Virtual Medical Device Inspections and Audits: Here to Stay or a COVID-Era Blip?
Industry has a tendency to adapt quickly to changing market conditions, especially when money is involved. Government, not so much. When COVID hit the US in March 2020, in-person audits came to a screeching halt. Within months, when it became clear that the pandemic wasn’t disappearing anytime soon, medical device and IVD manufacturers pivoted and within a few months were conducting remote internal audits.
Still, regulators weren’t convinced about the benefits of this newfangled video technology thing. That’s finally beginning to change, or at least many in industry hope so.
FDA Sees Benefits in Doing Remote Medical Device Inspections
To be fair, FDA and European regulators had a lot on their plate dealing with emergency use authorizations during 2020. Much of their focus was aimed at getting more ventilators, treatments, and PPE safely on the market. FDA facility inspections took a back seat to pure pragmatism and necessity. Now, with the worst of the pandemic (hopefully) in the rear-view mirror, FDA is turning some attention to how to deal with a backlog of inspections that should have occurred in 2020 and into 2021. While no official program or guidance has been announced by FDA as of late February 2021, FDA does seem to be exploring the use of video meeting technology that has widely been used by industry for years.
In some areas FDA does seem to be testing remote technology to help do pre-assessments of regulatory risk. From their perspective, the goal is to get a baseline idea of a manufacturer’s compliance with FDA regulations so the backlog of future site inspections can be prioritized. This could be a good thing because it’s possible that a hybrid FDA inspection model may emerge in which the agency conducts remote desktop pre-assessments of compliance documentation and subsequently spends less time doing an onsite facility inspection. This would be more efficient for FDA and beneficial for manufacturers as well.
Despite the obvious efficiency benefits, it remains to be seen whether FDA will pursue this approach vigorously once the majority of people have been vaccinated and travel and in-person meetings are safe once again. It’s far more difficult for a large government agency to change course, and thus manufacturers should probably temper their expectations in this regard. However, given the FDA mandate to protect patient safety, they will certainly look for ways to do that using a risk-based approach, and remote auditing technology may help them inspect more medical device companies more efficiently.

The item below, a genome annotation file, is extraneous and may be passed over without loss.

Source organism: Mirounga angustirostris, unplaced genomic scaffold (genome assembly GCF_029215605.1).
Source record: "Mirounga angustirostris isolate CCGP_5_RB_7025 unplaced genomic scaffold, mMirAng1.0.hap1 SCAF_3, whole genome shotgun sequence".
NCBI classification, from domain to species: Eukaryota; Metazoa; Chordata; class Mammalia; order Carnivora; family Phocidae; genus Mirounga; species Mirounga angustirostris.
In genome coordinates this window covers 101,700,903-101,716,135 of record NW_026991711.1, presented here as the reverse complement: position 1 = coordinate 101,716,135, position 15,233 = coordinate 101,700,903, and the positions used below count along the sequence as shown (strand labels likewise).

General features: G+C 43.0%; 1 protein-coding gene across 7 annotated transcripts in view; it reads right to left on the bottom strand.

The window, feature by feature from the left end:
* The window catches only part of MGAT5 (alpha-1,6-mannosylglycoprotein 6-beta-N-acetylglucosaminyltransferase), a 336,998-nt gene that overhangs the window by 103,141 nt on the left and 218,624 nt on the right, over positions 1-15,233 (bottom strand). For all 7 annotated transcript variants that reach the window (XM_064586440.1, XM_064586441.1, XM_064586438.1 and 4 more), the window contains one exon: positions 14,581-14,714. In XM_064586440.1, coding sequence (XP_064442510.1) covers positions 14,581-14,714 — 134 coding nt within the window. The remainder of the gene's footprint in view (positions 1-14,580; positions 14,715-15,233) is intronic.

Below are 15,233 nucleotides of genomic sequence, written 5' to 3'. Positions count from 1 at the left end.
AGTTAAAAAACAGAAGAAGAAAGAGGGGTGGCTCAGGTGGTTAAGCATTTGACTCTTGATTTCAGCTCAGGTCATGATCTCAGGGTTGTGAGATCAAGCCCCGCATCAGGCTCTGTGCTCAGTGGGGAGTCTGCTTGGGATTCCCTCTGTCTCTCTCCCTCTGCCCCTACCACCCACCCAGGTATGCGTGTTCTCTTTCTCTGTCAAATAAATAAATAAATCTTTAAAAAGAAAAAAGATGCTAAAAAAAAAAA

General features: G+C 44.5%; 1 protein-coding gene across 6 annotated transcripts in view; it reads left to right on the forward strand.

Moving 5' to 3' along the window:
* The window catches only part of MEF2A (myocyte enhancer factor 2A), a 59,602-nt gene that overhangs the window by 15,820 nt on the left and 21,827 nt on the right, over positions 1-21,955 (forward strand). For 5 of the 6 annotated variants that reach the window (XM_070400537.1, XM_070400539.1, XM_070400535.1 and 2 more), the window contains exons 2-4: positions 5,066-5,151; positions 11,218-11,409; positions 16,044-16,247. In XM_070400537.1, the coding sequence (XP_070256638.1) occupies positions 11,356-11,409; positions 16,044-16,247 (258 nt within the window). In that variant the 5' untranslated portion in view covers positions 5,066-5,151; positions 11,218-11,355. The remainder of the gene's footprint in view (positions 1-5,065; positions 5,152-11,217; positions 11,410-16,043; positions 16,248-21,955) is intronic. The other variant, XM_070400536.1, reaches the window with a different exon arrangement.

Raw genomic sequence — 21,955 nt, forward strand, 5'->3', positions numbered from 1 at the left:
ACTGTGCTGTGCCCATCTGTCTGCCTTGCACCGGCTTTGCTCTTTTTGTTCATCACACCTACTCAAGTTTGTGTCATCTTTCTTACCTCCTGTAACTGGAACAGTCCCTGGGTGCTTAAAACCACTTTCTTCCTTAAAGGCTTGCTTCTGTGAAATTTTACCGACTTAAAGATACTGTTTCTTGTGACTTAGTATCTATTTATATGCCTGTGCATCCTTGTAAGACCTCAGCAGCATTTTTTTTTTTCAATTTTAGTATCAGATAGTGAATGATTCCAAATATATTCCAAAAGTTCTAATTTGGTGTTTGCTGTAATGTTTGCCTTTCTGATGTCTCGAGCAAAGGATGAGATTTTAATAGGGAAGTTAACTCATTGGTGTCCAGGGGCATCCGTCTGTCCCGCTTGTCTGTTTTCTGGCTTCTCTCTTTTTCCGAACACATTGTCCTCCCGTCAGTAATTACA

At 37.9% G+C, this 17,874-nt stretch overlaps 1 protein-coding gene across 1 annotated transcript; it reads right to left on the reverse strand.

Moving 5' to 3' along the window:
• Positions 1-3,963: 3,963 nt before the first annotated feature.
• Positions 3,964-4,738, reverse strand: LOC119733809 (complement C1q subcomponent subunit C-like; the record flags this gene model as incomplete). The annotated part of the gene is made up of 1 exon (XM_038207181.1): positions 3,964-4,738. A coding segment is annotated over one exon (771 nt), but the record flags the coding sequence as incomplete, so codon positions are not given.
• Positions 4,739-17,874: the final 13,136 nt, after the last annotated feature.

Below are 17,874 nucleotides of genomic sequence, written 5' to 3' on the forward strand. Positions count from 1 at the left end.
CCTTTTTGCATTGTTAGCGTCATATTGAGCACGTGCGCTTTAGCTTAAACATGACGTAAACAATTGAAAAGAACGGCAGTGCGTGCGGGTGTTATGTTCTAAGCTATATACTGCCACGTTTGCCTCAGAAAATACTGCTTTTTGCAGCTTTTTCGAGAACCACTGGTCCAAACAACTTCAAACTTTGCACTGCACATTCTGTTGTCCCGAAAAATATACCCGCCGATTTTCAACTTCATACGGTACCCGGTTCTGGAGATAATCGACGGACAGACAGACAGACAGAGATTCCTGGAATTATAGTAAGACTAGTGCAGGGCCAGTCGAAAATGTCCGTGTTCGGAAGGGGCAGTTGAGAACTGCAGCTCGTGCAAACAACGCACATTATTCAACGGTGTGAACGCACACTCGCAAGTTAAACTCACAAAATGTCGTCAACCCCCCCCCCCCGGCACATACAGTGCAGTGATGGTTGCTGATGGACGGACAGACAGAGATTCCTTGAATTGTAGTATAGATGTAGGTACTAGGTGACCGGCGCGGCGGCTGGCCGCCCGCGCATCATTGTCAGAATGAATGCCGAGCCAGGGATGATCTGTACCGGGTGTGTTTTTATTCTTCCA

European Commission Opens Door to Remote Audits…For Now
In Europe, the need to keep certification audits moving forward is driven by a specific deadline: May 26, 2021. That’s the date of application for the new Medical Device Regulation (EU MDR). Even before COVID hit, manufacturers were struggling to schedule recertification audits, but with the EU MDR date of application creeping ever closer, the European Commission issued a notice stating that European Notified Bodies will now be temporarily allowed to remotely audit their medical device and IVD clients and their suppliers. This comes on the heels of a December 2020 recommendation by the Medical Devices Coordination Group (MDCG 2020-17) to allow remote audits. Most Member States concurred with this recommendation after manufacturers and Notified Bodies pushed the issue, and the Commission finally agreed as well…with some caveats. Read this notice.
Going forward EU Notified Bodies may choose to offer remote audits but must:
1 – Limit their duration
No, they are not talking about the duration of the audit, but rather their frequency. The Commission clearly indicated that the ability to conduct remote audits is temporary and obviously brought on by extraordinary circumstances. As such, a “Notified Body’s decision on certification is limited to the time strictly necessary to allow for a proper on-site audit to take place as soon as possible.” This means that surveillance audits may happen at shorter intervals in the near term. You might be granted a remote audit in April and still have to get an onsite audit later in the year when most people have been vaccinated. Thus, don’t expect remote audits to become the “new normal.”